Optimization is the root cause of much unmaintainable code. It is also the root cause of many bugs. My advice to the vast majority of programmers is to stay away from it: if you have a good architecture you should not need to optimize it at this level.
Personally I divide optimization into three buckets: 1. Optimization measured in seconds, 2. Optimization measured in milliseconds, 3. Optimization measured in microseconds.
#1 and #2 are worth doing, option #3 is rarely worth doing and most novices will often make performance worse not better when they attempt it.
For #1, start by reducing round trips to the server, set caching headers correctly, compress your JS and CSS files, ... and follow the other advice Yahoo's YSlow plugin offers.
#2 is usually concerned with your database architecture and the queries you are making. Novices often fetch too much data either breadth-wise (columns) or depth-wise (rows). Linq-to-Entities is a great help here for many developers because it defers the actual database work to the latest possible moment when all of the query parameters are known and thus does the least possible amount of work.
Many developers think that caching is the answer on #2 but I advise you to stay well away from trying to implement your own caching scheme. Use what's provided for you in Linq-to-Entities or some other ORM but don't try to roll you own, you are likely to introduce all manner of bugs related to stale data and concurrency issues. And if your queries aren't efficient to begin with you application will not survive a restart under heavy load.
#3 is the hardest of all and the least likely to produce any benefit to the end user. Often it will be detrimental. My advice is to stay well away unless (i) you understand AMD and Intel processor architecture, and (ii) you have a loop that's executed a billion times or more. Microsoft, Intel, AMD and others have spent decades optimizing inefficient code at the CPU and compiler level. Sadly this means that the cleverest algorithm can sometimes be significantly slower than the simplest 'dumb' algorithm. A tight loop doing a dumb linear search in O(n) can perform better than some clever tree search that theoretically runs in O(log(n)) time because the former can fit entirely in on-chip cache and can execute many times faster than the latter. If you are tempted to use a tree or other complex data-structure to 'optimize' access to a small number of items, think again: a simple array might be better and the code will probably be more maintainable and easier to read.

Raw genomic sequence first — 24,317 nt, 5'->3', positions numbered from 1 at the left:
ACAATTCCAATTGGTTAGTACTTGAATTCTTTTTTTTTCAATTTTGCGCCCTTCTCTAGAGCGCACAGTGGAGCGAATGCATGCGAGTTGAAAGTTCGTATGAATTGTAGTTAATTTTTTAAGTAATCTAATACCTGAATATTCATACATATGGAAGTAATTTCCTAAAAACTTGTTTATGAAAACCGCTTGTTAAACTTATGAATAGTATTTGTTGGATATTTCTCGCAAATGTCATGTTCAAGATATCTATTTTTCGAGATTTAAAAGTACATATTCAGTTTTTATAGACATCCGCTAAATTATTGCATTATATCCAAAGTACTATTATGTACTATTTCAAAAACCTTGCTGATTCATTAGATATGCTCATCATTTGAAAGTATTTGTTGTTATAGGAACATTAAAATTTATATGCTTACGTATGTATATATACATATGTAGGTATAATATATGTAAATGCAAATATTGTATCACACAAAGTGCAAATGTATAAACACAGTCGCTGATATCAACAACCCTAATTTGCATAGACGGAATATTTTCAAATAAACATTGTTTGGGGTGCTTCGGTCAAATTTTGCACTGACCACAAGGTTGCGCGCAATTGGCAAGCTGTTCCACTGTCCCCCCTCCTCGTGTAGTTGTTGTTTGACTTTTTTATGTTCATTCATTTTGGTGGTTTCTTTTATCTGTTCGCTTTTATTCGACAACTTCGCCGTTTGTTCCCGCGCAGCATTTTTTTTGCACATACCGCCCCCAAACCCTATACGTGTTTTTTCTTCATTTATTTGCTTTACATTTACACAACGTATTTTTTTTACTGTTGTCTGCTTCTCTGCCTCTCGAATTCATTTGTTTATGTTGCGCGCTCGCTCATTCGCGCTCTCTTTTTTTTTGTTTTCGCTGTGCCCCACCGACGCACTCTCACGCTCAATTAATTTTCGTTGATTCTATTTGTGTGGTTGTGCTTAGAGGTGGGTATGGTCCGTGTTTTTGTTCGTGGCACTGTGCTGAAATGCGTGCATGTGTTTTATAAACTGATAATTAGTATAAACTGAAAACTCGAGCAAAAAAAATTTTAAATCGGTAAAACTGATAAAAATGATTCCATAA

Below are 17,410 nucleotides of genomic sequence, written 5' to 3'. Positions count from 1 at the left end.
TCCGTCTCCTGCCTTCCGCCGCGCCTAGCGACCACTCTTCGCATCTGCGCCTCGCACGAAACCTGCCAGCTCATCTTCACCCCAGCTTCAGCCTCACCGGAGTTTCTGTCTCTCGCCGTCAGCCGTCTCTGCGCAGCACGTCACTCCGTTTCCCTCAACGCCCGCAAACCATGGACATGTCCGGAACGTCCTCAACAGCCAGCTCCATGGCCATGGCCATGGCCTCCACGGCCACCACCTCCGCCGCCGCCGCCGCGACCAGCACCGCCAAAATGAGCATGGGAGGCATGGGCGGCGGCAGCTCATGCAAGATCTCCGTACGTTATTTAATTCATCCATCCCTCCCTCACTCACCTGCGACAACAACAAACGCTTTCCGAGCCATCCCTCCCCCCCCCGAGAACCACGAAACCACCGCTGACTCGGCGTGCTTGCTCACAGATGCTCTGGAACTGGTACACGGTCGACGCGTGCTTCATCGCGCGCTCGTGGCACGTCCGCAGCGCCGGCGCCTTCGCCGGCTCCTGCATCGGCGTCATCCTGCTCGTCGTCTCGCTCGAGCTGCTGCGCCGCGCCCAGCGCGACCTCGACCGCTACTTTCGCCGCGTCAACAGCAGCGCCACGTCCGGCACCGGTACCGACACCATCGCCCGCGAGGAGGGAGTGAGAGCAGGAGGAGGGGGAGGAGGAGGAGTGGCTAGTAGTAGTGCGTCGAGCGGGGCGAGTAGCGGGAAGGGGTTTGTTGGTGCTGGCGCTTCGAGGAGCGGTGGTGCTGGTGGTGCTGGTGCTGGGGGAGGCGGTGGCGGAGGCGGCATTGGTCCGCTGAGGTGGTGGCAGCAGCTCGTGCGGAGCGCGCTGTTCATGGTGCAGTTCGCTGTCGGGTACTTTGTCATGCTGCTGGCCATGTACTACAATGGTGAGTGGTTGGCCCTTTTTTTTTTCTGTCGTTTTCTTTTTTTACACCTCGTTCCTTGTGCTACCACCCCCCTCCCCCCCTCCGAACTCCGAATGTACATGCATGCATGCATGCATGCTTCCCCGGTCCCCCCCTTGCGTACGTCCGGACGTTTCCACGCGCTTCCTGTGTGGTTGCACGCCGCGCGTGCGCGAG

Overall, in terms of optimization, developers need to understand that CPU time is no longer a premium. These days the priorities are A) Network access, B) Disk access, C) Memory access, D) CPU time. If you can use a million CPU cycles to avoid some expensive disk access then it's probably worth it. Too often I see people thinking they are 'optimizing' their code by stuffing a private member variable with some calculated value so they don't have to recalculate it. Guess what, the calculation will take microseconds but the extra RAM you just used to store a million extra private member variables has now caused your application to page more often (both on-chip to off-chip and RAM to disk).
Before you do any optimization you should get a tool like JetBrain's dotTrace, and for memory usage profiling, the Scitech .NET Memory Profiler. These will give you an insight into what needs fixing first and will help you understand where you can trim memory consumption.
Another key rule of optimization is to compare your development (and maintenance costs) for optimized code to the costs of a new server. You could easily spend more trying to get 10% performance gain than it would cost to just get a new quad-core server that will run 20% faster!